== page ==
Go wiggle your toes in the dirt!

Jeff Utecht has a great post – Turn off the screen and go play!:

” This week we have been celebrating TV Turn Off week at our school, and when your wife is the counselor leading the charge, you set a good example. So for the past couple of nights we have not watched any TV, turned on a computer or participated in any “Screen” activities….

After some meaningful ponderings, Jeff says something that resonates with me:

We can’t ignore that technology exist for this generation; what we need to do and learn is to balance the use of technology with good old fashion play. Maybe preschool students don’t need to watch a movie every day, or a 2nd grader doesn’t need a Gameboy. How do these activities help foster growth in students? Sure a Gameboy is great when you are traveling. It will keep a kid occupied for hours, but do they need to play it for hours when they get home from school?

I agree totally! I live in the country for a reason. Although I did very well academically throughout my life, it is creativity that has always served me well and prospered me in most every career.

I do not attribute the creativity of myself and my siblings, one of which is a graphic designer at Disney, to our brilliance — for indeed we are NOT brilliant. (Though the Apprentice fellow is a MENSA member, none of us are.)

Any succees we have, is rather partly attributable to what I call the “Wiggle your toes in the dirt” factor.

I believe it is important to get out of the house and “do stuff.” My favorite “stuff” is family time, fishing, running, frisbee, playing with the dogs, reading, talking, telling jokes, riding the Mule (a golf cart like contraption) through the farm, working on the farm, cooking, ping pong, taking pictures, pulling a weed or two and just “doing nothing” outside. Sometimes I just lay on the slide and look at the clouds or swing a little.

These are the intangiable things that I believe are ESSENTIAL to the growth of my own children as well as my own happiness.

Do you know what puts me in a good mood at this moment? The smell of jasmine that covers my entire yard. If I need a lift, I go outside and inhale that dreamy perfume.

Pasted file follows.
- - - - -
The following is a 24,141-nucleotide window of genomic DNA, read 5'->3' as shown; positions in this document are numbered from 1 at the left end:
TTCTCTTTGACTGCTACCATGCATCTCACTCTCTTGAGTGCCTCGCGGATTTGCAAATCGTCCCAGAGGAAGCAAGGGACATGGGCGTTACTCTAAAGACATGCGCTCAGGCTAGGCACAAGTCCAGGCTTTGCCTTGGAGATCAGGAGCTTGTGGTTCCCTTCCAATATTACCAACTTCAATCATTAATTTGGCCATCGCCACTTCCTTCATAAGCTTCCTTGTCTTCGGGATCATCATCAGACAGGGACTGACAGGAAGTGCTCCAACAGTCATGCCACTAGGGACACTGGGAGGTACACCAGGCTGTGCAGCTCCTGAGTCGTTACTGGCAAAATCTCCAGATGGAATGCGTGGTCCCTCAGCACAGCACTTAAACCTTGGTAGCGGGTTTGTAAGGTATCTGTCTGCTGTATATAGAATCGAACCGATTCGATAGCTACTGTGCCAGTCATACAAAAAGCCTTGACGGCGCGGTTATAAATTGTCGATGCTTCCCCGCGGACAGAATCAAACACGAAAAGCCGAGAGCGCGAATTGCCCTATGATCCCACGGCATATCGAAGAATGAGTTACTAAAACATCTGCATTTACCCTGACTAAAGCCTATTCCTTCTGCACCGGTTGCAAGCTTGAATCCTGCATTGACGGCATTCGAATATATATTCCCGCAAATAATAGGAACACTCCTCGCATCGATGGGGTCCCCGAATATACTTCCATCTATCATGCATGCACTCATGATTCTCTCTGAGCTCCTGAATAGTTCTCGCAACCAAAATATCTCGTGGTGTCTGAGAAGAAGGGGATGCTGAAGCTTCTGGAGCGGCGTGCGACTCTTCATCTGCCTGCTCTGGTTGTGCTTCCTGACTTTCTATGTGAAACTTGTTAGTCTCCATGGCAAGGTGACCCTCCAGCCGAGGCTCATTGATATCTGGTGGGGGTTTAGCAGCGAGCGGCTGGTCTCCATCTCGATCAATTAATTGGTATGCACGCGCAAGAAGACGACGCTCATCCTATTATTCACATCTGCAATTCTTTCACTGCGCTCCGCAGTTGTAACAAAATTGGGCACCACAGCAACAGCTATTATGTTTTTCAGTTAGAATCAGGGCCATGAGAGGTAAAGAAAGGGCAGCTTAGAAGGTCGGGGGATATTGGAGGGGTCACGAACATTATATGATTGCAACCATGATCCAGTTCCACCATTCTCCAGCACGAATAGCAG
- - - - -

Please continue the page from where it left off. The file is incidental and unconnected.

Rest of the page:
I've enjoyed looking at the clouds lately. They have been beautiful and white and fluffy.

The other day it was pouring down rain and I let my two well children go play in it (My daughter just had a tonsilectomy) and jump in mud puddles until they were as brown as the bird dog!

Life is so full of wonder and beauty. It is also full of amazing gadgets and toys. But it is in the diversity of things that I become ME and kids become above average.

For me, it is when I wiggle my toes in the dirt that the cobwebs in my brain disengage on the breeze.

Jeff goes on to quote The TV Turn Off Network which has created a Facts and Figures about TV habits:

Average number of hours per week that American one year-old children watch television: 6
Number of hours recommended by the American Pediatric Association for children two and under: 0

Average time per week that the American child ages 2-17 spends watching television: 19 hours, 40 minutes
Hours of TV watching per week shown to negatively affect academic achievement: 10 or more

Hours per year the average American youth spends in school: 900
Hours per year the average American youth watches television: 1,023

So, get away from the TV, the laptop, the gadget and spend some time like Jeff does and many other greats outside doing “nothing.” Perhaps why some of the blogging greats like Jeff and Kathy Sierra are so great is that they push their rolling chair away from the keyboard and get a little “non-screen time.”

Can you?

Even more so, can you do that for the children in your sphere of influence?

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2 thoughts on “Go wiggle your toes in the dirt!

  1. Vicki —

    Great post! Last month I posted some comments about an article that ran in Time magazine about the plugged-in generation.

    Here is one of the suggestions for parents that was listed in the article:

    “4) Don’t be a screen-sucker. Monitor your own online behavior and television viewing. A major reason for the disappearance of the human moment in families is the parents’ — not just the kids’ — addiction to screens.”

    So true.

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